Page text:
How do physical therapists improve women’s health?
with advice from Kim Gladfelter, PT, MSPT, OCS, FAAOMPT
and Karen Munger, PT, MSPT
It can be easy to shrug off feminine pain or problems because it would be embarrassing to discuss them with, well, anyone. In honor of women’s health week, consider consulting one of the many physical therapists that has specialized in treating issues that are specific to women’s health, making them an excellent resource when your health problems can no longer be ignored.
Karen Munger, a physical therapist, chose to work at The Center for Physical Rehabilitation, a Physiquality clinic in western Michigan, because the owners supported her efforts to develop a women’s health program there. They provided her with the education and equipment necessary to evaluate and treat such issues as pelvic floor dysfunction, including pelvic pain and urinary incontinence; constipation-related issues and bowel incontinence; postpartum problems; and core retraining.
Karen is quick to remind readers that these programs are not just for women that have gone through pregnancy. “Our urinary incontinence program caters to young athletes, post-partum mothers and older women alike,” she says. And the clinic’s pelvic pain program covers a variety of issues, including vulvodynia, dyspareunia (or painful intercourse), vaginismus, painful bladder syndrome, coccyx (or tailbone) pain, groin pain, sacroiliac pain and abdominal pain.
At PhysioFit Physical Therapy and Wellness, a Physiquality clinic in Los Altos, California, a team of specialized therapists offers a variety of unique and effective treatment options for women’s health issues like these, says owner and physical therapist Kim Gladfelter. Each treatment plan is tailored to meet the patient’s individual needs and may include pelvic girdle stabilization, internal manual therapy, biofeedback, and/or exercise.
This doesn’t discount the issues that can arise once a woman has become pregnant. As the pregnancy progresses and the baby grows, a woman’s body is supporting more weight than normal. A PT can offer posture and body mechanics education, as well as supportive devices (such as corsets); these can all help to reduce back pain during pregnancy.
Once the baby comes, new issues can surface (with little time to focus on them). Karen notes that many women have diastasis recti, a separation of the abdominal wall. (Concerned that you have diastasis recti? Learn how to determine if you do from our previous post on postpartum exercise.) Her clinic also offers treatment for those women who have had Caesarian deliveries, to minimize scars and rebalance the abdominal muscles post-surgery.
At Kim’s clinic, therapists treat another problem that nursing mothers might face: blocked milk ducts. Not only does the hardened milk cause pain and discomfort, but it also may force mothers to quit breastfeeding before they are ready to. “Nursing mothers with blocked milk ducts can benefit from our safe and effective ultrasound and massage treatment,” she says. PhysioFit’s physical therapists are specially trained to administer ultrasound and massage treatment for blocked milk ducts, as well as educate patients regarding continuous milk circulation and flow. When ultrasound and massage are promptly followed by nursing or pumping, Kim adds, most mothers experience relief after one treatment session.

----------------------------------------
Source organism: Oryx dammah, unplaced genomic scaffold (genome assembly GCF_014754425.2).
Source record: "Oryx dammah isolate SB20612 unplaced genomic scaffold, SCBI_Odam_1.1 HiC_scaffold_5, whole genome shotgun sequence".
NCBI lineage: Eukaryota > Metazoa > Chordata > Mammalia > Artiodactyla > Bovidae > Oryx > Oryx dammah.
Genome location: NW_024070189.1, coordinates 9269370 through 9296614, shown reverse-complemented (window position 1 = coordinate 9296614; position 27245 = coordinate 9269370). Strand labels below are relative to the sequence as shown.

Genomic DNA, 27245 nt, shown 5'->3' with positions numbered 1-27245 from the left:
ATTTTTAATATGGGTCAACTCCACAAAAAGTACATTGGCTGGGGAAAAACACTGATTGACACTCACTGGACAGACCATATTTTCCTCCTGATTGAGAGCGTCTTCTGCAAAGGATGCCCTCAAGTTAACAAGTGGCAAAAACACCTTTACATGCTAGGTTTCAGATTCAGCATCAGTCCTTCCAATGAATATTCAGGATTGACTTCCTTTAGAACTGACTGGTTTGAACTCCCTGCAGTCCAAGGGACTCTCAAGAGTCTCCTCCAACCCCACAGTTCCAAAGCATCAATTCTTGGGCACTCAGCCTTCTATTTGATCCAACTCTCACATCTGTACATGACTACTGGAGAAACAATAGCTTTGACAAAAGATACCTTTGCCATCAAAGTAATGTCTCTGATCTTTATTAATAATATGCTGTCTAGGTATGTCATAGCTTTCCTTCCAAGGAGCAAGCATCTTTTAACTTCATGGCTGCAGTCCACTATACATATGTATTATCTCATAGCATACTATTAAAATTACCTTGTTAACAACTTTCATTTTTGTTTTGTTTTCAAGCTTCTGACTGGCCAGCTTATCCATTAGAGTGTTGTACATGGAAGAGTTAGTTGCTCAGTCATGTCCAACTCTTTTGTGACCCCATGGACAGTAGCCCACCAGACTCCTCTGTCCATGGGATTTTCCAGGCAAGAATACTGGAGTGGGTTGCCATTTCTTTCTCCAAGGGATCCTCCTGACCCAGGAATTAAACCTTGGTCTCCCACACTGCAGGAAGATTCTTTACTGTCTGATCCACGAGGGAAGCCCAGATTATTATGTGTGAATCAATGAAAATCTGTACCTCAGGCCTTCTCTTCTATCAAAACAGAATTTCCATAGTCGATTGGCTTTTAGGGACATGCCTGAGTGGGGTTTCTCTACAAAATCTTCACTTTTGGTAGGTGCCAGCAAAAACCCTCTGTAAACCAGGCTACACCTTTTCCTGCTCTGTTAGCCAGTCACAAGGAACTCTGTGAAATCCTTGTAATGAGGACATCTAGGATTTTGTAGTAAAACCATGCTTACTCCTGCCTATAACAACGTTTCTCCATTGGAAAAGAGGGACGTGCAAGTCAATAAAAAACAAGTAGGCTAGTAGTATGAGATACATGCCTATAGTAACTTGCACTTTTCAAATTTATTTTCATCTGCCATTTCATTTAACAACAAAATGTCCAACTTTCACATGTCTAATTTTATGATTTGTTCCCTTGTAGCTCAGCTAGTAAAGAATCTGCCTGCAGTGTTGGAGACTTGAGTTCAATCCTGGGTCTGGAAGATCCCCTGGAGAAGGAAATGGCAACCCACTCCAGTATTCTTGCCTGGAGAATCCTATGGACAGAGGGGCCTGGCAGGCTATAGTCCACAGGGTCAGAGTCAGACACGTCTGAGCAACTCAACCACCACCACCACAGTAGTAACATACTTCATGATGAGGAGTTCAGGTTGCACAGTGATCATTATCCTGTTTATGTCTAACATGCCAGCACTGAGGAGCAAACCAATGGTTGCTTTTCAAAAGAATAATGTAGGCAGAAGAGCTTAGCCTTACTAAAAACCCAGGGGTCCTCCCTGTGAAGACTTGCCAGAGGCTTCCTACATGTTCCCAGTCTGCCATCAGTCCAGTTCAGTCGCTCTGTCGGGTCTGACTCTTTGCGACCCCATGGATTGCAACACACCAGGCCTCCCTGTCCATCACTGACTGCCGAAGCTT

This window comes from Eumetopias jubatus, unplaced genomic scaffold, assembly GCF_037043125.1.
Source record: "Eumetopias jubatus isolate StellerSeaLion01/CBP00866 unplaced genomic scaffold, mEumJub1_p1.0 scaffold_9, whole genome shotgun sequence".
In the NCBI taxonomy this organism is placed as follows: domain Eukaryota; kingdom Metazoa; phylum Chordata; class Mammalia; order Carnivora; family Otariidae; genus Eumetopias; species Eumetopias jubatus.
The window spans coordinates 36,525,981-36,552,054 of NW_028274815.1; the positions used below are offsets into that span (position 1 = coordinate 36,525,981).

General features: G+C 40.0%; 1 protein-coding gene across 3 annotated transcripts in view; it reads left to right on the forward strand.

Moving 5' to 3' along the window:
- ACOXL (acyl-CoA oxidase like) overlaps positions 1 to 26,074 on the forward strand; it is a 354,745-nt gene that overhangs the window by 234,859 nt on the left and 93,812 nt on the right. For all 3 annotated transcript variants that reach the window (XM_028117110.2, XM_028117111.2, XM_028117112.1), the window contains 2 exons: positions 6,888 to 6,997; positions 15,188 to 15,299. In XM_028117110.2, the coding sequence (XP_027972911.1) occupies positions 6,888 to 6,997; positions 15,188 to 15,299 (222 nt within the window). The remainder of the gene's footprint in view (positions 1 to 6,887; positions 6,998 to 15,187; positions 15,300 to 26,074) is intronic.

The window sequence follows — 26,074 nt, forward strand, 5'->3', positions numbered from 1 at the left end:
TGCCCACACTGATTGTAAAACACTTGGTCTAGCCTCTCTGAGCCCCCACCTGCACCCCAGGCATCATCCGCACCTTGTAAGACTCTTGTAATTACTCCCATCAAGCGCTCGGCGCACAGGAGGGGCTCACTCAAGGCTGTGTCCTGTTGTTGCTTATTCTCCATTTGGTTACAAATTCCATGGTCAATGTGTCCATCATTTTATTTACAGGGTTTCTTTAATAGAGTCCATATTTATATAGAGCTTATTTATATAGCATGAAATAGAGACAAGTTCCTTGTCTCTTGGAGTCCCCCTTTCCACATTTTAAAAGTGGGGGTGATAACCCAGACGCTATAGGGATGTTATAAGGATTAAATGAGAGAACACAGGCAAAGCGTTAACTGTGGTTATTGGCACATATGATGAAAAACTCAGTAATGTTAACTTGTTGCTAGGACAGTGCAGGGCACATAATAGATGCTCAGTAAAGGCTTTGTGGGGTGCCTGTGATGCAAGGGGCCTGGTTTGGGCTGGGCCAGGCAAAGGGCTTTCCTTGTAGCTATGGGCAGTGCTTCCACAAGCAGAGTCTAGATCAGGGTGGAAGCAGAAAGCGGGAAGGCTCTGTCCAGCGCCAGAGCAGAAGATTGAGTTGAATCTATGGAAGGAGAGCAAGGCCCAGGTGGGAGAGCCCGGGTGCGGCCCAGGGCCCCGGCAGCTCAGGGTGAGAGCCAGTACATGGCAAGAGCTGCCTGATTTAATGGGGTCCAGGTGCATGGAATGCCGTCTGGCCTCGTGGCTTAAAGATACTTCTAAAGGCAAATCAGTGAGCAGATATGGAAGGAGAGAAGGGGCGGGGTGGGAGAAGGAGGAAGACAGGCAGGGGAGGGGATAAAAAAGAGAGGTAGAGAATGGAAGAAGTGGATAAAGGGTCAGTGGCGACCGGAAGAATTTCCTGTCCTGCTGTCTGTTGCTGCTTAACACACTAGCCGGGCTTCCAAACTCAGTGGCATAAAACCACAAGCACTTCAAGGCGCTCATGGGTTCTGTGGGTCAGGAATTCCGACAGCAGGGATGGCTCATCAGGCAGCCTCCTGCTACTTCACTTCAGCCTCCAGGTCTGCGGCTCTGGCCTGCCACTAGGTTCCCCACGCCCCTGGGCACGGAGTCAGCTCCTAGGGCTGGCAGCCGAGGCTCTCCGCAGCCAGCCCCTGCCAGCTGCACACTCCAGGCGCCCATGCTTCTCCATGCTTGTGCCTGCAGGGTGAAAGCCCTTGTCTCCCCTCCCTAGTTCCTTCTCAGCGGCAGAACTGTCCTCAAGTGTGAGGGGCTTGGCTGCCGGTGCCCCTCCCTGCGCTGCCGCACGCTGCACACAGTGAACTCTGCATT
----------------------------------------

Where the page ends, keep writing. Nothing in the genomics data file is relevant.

Kim also points out that as parenthood progresses, moms can have neck and back pain, carpal tunnel syndrome, and other postural pain brought on by the physical demands of carrying and caring for their children. While some simple corrections can reduce such pain, if your pain is getting in the way of doing your job or caring for your child, it’s time to get a sitter and consult with a physical therapist or doctor.
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Kim Gladfelter, PT, MPT, OCS, FAAOMPT, is a physical therapist and owner of PhysioFit Physical Therapy and Wellness in Los Altos, California, a Physiquality member. Kim has expanded her clinic’s facility to be a complete wellness location, offering classes in Pilates, gyrotonics and suspension training, as well as special clinical programs for women’s health.
Karen Munger, PT, MSPT, is a physical therapist at The Center for Physical Rehabilitation, a Physiquality network member with four locations in western Michigan. Karen chose to work at CPR because the owners supported her efforts to develop a women’s health program there.
For further reading, look through our selection of articles on women’s health, in addition to the below links:
Painful intercourse (dyspareunia). Mayo Clinic, January 24, 2015.
Eck, Jason. Sacroiliac joint dysfunction (SI joint pain). MedicineNet.com, March 31, 2014.
Women’s health services. Layfield Physical Therapy.
Blocked milk duct treatment. PhysioFit Physical Therapy and Wellness.